AAOS: Numbing Medicine in Knee Shots Toxic to Cartilage

knee shot side effects

The AAOS just issued a warning about common local anesthetics which can cause severe side effects. About time. In 2007 we conducted a critical experiment in our advanced stem cell lab. Since we wanted to numb up joints before we injected stem cells (as this made it more comfortable for patients) we tested the two most common local anesthetics with mesenchymal stem cells in culture. The result was surprising and dismaying-the local anesthetics killed stem cells quite dead. We repeated this with tiny amounts of anesthetics and again the same result-very dead stem cells. About the same time many key researchers were sounding the alarm that shoulder pain pumps loaded with local anesthetics caused chondrolysis (disintegration of the cartilage) and several big lawsuits were filed. We completely eliminated the worst offender (Bupivicaine) entirely from our practice and no longer stocked the toxic drug and significantly reduced the amount of lidocaine we used. We lectured extensively on these effects to our colleagues, but few at the time were doing anything with stem cells. We have blogged on this several times, sounding the alarm bell that exposing stem cells or any orthopedic tissue to local anesthetics like bupivicaine could damage the tissue. Since then we estimate that literally thousands of orthopedic stem cell procedures and hundreds of thousands of platelet rich plasma injections have been performed with these anesthetics, resulting in harm not only to the cells being injected, but also the cells (cartilage cells) being treated. In addition, likely millions of steroid shots have also been performed with these toxic drugs. I still see patients daily who tell me that they just had a steroid shot a few weeks or months ago.

After all of this, and after sounding the alarm 5 years ago, we’re very happy to see that the American Academy of Orthopedic Surgeons issued a warning last week that local anesthetics are toxic to cartilage. How toxic? The worst drug (bupivicaine), in one recent study killed 99% of cartilage cells in 15 minutes! As we tell all of our patients, do not, under any circumstances let anyone inject bupivicaine into your joints to make a shot more comfortable. How would you know? First, ask the doctor. Second, if your joint goes numb and feels great immediately after the shot, then a local anesthetic was used. In addition, many routine knee surgeries use bupivicaine (also known as Marcaine, Sensorcaine, and Vivacaine) to numb the joint after surgery to reduce post-op pain. What’s really concerning is that AAOS warning states that research has shown that when cartilage is debrided (which is why most knee surgeries are performed), the exposed cartilage is more susceptible to the effects of bupivicaine. Third, if you talk to a doctor who wants to use a local anesthetic with your platelet rich plasma or stem cell injection-run! This is very common in adipose based procedures, where physicians will flood the fat with anesthetic before they take the cells. How can you remain comfortable during the procedure? First, if it’s a diagnostic injection to see if the joint is casing pain (as in the spine), then you may want to have the doctor use dilute lidocaine and avoid bupivicaine. If you’re very pain sensitive, ask for a nerve block or pain medication during the procedure. If you can’t get the procedure done that way, then ask to be put to sleep for a few minutes while the procedure is performed. The upshot? Local anesthetics damage cartilage and knee shot side effects that include damage need to be managed. Regrettably, this stuff is still being used like water!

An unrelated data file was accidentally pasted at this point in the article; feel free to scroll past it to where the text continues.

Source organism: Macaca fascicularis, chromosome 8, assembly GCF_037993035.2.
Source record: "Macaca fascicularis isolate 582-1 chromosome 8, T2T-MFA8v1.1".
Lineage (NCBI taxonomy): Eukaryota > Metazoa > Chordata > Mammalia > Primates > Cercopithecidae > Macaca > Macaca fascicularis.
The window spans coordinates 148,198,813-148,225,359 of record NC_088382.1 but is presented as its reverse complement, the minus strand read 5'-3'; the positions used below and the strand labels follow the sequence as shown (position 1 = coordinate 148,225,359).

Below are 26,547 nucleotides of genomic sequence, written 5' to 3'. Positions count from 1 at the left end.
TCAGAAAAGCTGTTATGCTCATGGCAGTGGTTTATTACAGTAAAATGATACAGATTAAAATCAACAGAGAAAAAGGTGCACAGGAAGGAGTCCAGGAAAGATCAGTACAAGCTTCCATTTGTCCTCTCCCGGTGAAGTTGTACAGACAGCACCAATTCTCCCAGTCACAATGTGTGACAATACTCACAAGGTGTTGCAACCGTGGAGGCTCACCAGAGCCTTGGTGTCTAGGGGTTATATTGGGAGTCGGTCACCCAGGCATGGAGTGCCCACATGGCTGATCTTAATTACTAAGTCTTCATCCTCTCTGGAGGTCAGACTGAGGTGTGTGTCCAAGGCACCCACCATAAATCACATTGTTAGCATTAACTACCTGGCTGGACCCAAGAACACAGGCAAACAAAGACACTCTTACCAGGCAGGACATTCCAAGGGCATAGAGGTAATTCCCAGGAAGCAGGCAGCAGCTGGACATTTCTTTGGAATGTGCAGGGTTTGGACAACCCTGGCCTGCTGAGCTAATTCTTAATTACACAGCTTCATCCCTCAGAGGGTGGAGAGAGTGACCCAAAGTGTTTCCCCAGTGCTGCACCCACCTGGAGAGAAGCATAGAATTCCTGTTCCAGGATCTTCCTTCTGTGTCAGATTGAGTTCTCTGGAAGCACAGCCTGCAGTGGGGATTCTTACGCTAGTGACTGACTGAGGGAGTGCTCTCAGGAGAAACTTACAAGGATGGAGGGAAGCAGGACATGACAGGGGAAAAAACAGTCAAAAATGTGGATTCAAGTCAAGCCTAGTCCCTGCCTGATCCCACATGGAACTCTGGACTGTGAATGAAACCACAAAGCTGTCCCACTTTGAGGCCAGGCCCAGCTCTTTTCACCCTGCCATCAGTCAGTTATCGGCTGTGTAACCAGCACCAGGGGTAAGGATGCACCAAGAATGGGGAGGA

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Chris Centeno, MD is a specialist in regenerative medicine and the new field of Interventional Orthopedics. Centeno pioneered orthopedic stem cell procedures in 2005 and is responsible for a large amount of the published research on stem cell use for orthopedic applications. View Profile

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NOTE: This blog post provides general information to help the reader better understand regenerative medicine, musculoskeletal health, and related subjects. All content provided in this blog, website, or any linked materials, including text, graphics, images, patient profiles, outcomes, and information, are not intended and should not be considered or used as a substitute for medical advice, diagnosis, or treatment. Please always consult with a professional and certified healthcare provider to discuss if a treatment is right for you.

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